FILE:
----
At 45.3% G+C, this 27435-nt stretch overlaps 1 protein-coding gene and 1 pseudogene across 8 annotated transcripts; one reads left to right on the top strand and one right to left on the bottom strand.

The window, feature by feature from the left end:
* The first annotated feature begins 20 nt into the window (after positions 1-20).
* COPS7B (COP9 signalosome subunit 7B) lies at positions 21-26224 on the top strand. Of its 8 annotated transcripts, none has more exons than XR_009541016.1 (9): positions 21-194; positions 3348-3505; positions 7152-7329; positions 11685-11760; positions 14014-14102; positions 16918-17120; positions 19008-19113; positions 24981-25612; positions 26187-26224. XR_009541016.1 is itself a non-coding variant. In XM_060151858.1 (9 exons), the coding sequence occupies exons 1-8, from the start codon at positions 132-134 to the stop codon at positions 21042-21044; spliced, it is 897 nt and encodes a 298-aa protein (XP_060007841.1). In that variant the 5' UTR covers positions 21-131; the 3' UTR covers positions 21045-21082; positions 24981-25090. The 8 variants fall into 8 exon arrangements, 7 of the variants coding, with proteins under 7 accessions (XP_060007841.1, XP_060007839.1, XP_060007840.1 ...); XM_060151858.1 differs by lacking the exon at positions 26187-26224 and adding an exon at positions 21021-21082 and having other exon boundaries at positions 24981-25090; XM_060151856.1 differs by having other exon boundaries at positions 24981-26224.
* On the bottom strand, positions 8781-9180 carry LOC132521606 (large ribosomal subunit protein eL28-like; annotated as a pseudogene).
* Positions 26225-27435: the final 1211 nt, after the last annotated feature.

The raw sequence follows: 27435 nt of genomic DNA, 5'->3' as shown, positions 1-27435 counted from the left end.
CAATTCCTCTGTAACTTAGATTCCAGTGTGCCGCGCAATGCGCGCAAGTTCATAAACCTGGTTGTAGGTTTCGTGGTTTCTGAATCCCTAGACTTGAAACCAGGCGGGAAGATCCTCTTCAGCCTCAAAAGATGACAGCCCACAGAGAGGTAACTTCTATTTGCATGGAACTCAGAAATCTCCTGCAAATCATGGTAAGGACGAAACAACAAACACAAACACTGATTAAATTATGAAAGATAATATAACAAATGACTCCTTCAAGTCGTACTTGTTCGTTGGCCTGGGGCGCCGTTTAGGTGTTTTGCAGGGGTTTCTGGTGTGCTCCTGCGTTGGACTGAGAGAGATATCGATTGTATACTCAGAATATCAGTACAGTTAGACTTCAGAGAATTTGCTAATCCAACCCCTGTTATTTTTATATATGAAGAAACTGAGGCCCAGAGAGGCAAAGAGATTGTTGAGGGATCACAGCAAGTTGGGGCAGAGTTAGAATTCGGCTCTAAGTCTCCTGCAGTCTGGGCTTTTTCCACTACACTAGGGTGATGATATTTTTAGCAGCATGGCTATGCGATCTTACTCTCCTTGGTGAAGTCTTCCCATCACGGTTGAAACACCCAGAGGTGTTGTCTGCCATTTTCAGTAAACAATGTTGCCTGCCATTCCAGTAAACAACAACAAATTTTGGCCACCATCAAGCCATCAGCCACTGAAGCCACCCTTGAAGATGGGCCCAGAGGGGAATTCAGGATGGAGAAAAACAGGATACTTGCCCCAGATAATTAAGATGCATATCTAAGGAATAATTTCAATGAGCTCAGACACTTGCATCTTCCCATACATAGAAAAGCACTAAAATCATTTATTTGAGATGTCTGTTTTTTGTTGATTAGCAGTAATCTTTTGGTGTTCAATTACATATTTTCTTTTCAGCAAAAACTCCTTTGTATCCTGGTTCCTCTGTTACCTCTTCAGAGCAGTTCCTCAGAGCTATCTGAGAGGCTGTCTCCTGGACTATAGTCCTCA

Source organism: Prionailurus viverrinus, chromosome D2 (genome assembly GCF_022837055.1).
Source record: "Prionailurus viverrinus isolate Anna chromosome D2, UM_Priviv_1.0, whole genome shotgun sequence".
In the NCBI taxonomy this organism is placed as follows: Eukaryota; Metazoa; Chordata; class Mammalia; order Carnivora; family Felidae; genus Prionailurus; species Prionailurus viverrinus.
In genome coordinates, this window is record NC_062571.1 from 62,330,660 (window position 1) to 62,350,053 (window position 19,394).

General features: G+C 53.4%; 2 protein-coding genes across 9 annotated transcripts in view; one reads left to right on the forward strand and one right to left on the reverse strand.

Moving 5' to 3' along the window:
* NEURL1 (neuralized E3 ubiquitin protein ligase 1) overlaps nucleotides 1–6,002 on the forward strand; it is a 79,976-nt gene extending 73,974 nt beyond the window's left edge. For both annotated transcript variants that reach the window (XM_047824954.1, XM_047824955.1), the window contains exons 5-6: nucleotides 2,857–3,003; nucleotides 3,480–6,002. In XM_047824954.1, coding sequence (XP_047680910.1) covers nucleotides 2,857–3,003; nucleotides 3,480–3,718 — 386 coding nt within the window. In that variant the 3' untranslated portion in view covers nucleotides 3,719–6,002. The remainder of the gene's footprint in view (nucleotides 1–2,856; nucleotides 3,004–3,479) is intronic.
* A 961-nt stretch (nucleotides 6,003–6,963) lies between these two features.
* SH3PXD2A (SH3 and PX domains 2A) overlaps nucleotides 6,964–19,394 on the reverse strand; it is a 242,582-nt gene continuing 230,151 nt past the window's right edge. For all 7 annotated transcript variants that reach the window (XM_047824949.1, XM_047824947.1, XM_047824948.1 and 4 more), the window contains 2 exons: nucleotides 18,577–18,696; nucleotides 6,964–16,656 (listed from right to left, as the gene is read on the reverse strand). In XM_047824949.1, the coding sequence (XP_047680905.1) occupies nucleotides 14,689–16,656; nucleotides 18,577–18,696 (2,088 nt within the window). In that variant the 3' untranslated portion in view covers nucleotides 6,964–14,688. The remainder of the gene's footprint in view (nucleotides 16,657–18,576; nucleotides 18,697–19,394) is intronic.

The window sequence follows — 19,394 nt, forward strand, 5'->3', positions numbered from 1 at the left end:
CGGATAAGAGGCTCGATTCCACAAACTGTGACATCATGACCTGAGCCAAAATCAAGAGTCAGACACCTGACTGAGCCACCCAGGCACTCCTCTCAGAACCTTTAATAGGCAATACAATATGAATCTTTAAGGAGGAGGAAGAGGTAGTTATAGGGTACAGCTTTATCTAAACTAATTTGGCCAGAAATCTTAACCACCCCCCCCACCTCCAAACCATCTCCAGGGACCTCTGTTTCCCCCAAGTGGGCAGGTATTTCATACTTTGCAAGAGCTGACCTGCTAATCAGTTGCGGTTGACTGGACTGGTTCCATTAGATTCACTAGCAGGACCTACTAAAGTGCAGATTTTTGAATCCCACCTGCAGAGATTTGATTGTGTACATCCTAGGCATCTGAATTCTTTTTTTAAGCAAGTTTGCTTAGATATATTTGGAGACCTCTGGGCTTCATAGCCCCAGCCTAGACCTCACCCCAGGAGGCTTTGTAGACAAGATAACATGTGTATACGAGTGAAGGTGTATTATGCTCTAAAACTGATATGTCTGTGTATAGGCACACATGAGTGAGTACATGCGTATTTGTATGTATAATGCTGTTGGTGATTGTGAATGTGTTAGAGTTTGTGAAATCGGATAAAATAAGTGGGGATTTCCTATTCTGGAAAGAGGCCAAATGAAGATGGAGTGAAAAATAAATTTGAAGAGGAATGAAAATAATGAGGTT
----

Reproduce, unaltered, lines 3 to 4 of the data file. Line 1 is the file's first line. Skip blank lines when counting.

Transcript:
* The first annotated feature begins 20 nt into the window (after positions 1-20).
* COPS7B (COP9 signalosome subunit 7B) lies at positions 21-26224 on the top strand. Of its 8 annotated transcripts, none has more exons than XR_009541016.1 (9): positions 21-194; positions 3348-3505; positions 7152-7329; positions 11685-11760; positions 14014-14102; positions 16918-17120; positions 19008-19113; positions 24981-25612; positions 26187-26224. XR_009541016.1 is itself a non-coding variant. In XM_060151858.1 (9 exons), the coding sequence occupies exons 1-8, from the start codon at positions 132-134 to the stop codon at positions 21042-21044; spliced, it is 897 nt and encodes a 298-aa protein (XP_060007841.1). In that variant the 5' UTR covers positions 21-131; the 3' UTR covers positions 21045-21082; positions 24981-25090. The 8 variants fall into 8 exon arrangements, 7 of the variants coding, with proteins under 7 accessions (XP_060007841.1, XP_060007839.1, XP_060007840.1 ...); XM_060151858.1 differs by lacking the exon at positions 26187-26224 and adding an exon at positions 21021-21082 and having other exon boundaries at positions 24981-25090; XM_060151856.1 differs by having other exon boundaries at positions 24981-26224.